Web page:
A retrospective analysis of controlled active motion (CAM) versus modified Kleinert/Duran (modKD) rehabilitation protocol in flexor tendon repair (zones I and II) in a single center.

Wirtz, C; Leclère, F M; Oberfeld, E; Unglaub, F; Vögelin, E (2022). A retrospective analysis of controlled active motion (CAM) versus modified Kleinert/Duran (modKD) rehabilitation protocol in flexor tendon repair (zones I and II) in a single center. (In Press). Archives of orthopaedic and trauma surgery Springer 10.1007/s00402-022-04506-1

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INTRODUCTION

The aim of this study was to analyze primary flexor tendon repair results in zones I and II, comparing the rupture rate and clinical outcomes of the controlled active motion (CAM) protocol with the modified Kleinert/Duran (mKD) protocol.

MATERIALS AND METHODS

Patients who underwent surgery with traumatic flexor tendon lacerations in zones I and II were divided in three groups according to the type of rehabilitation protocol and period of management: group 1 included patients who underwent CAM rehabilitation protocol with six-strand Lim and Tsai suture after May 2014. Group 2 and 3 included patients treated by six-strand Lim Tsai suture followed by a modified Kleinert/Duran (modK/D) protocol with additional place and hold exercises between 2003 and 2005 (group 2) and between 2011 and 2013 (group 3).

RESULTS

Rupture rate was 4.7% at 12 weeks in group 1 (3/63 flexor tendon repairs) compared to 2% (1/51 flexor tendon repairs) in group 2 and 8% in group 3 (7/86 flexor tendon repairs). The grip strength at 12 weeks was significantly better in group 2 compared to the group 1 (35 kg/25 kg, p = 0.006). The TAM in group 1 [113° (30-175°)] was significantly worse (p < 0.001) than the TAM in group 2 [141° (90-195°)] but with similar extension deficits in both groups. The assessment of range of motion by the original Strickland classification system resulted in 20% excellent and 15% good outcomes in the CAM group 1 compared with 42% and 36% in the modK/D group 2. Subanalysis demonstrated improvement of good/excellent results according to Strickland from 45% at 3 months to 63.6% after 6-month follow-up in the CAM group.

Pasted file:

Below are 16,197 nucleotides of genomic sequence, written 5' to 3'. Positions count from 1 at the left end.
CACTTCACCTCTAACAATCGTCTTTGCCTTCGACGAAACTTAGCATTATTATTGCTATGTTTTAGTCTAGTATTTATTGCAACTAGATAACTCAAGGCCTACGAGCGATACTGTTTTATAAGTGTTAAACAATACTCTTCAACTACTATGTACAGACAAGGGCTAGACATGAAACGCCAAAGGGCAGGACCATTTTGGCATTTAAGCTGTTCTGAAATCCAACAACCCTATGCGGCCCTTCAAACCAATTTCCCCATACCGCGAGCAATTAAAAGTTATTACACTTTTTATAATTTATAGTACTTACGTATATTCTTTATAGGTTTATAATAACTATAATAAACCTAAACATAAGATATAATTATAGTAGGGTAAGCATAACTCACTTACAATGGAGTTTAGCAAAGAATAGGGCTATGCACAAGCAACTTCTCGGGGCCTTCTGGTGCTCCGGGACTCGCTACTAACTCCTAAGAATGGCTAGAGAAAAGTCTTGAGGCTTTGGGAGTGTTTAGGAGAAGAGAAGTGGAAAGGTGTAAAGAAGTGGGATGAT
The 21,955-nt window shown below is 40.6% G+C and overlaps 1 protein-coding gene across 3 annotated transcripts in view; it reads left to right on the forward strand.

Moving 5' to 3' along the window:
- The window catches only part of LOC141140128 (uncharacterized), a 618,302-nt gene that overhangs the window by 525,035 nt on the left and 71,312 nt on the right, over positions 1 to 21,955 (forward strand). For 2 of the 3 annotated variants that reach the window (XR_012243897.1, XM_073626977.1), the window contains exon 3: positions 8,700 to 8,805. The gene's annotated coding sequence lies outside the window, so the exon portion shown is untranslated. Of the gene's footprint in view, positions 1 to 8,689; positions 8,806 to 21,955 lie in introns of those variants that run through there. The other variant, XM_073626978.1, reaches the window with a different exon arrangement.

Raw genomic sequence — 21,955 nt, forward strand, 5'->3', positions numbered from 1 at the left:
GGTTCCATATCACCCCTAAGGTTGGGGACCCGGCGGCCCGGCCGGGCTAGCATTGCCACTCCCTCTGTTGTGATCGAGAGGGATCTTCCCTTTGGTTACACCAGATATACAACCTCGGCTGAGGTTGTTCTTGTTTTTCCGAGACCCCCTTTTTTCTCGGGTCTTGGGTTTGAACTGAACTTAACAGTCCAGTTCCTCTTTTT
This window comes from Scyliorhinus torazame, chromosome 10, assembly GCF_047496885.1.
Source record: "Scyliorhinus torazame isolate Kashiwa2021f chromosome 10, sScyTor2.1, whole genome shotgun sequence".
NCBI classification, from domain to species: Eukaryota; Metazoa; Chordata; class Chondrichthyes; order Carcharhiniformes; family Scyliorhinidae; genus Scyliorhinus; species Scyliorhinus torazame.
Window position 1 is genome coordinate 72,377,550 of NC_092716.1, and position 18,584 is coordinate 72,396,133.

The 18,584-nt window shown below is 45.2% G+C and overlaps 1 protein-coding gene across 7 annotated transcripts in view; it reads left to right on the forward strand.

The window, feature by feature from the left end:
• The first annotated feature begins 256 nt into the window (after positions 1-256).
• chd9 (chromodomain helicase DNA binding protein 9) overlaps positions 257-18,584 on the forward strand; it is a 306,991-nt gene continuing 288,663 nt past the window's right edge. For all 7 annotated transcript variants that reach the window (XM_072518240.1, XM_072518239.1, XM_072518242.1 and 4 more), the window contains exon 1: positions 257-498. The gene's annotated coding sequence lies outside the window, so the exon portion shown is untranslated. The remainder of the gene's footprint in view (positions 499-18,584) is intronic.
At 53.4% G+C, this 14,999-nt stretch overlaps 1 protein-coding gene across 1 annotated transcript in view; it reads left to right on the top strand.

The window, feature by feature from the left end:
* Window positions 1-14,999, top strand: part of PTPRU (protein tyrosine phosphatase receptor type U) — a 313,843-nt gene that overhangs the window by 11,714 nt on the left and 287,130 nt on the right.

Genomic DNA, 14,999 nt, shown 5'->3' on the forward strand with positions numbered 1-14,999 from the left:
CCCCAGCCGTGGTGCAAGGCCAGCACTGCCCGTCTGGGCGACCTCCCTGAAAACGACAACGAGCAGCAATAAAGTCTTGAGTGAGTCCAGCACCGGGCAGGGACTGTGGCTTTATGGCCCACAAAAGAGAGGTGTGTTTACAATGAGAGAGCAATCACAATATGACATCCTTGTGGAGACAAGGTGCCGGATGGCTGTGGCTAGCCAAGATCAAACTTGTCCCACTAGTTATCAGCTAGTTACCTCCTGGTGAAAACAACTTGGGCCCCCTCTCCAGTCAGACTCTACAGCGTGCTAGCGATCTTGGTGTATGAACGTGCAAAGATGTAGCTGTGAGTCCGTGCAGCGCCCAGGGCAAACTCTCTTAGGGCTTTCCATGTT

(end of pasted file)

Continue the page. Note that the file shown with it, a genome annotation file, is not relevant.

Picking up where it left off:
CONCLUSION

The gut feeling that lead to change in our rehabilitation protocol could be explained by the heterogenous bias. A precise outcome analysis of group 1 could underline that in patients with complex hand trauma, nerve reconstruction, oedema or early extension deficit, an even more intensive and individual rehabilitation has to be performed to achieve better TAM at 6 or 12 weeks. Our study explicitly demonstrated a significant better outcome in the modK/D group compared to CAM group. This monocenter study is limited by its retrospective nature and the low number of patients.

Item Type:

Journal Article (Original Article)

Division/Institute:

04 Faculty of Medicine > Department of Orthopaedic, Plastic and Hand Surgery (DOPH) > Clinic of Plastic and Hand Surgery
04 Faculty of Medicine > Department of Orthopaedic, Plastic and Hand Surgery (DOPH) > Clinic of Plastic and Hand Surgery > Hand Surgery

UniBE Contributor:

Wirtz, Christian; Leclère, Franck-Marie Patrick and Vögelin, Esther

Subjects:

600 Technology > 610 Medicine & health

ISSN:

0936-8051

Publisher:

Springer

Language:

English

Submitter:

Pubmed Import

Date Deposited:

18 Aug 2022 10:23

Last Modified:

05 Dec 2022 16:22

Publisher DOI:

10.1007/s00402-022-04506-1

PubMed ID:

35974203

Uncontrolled Keywords:

CAM Early active mobilization Flexor tendon repair Kleinert Zone 2

BORIS DOI:

10.48350/172161

URI:

https://boris.unibe.ch/id/eprint/172161

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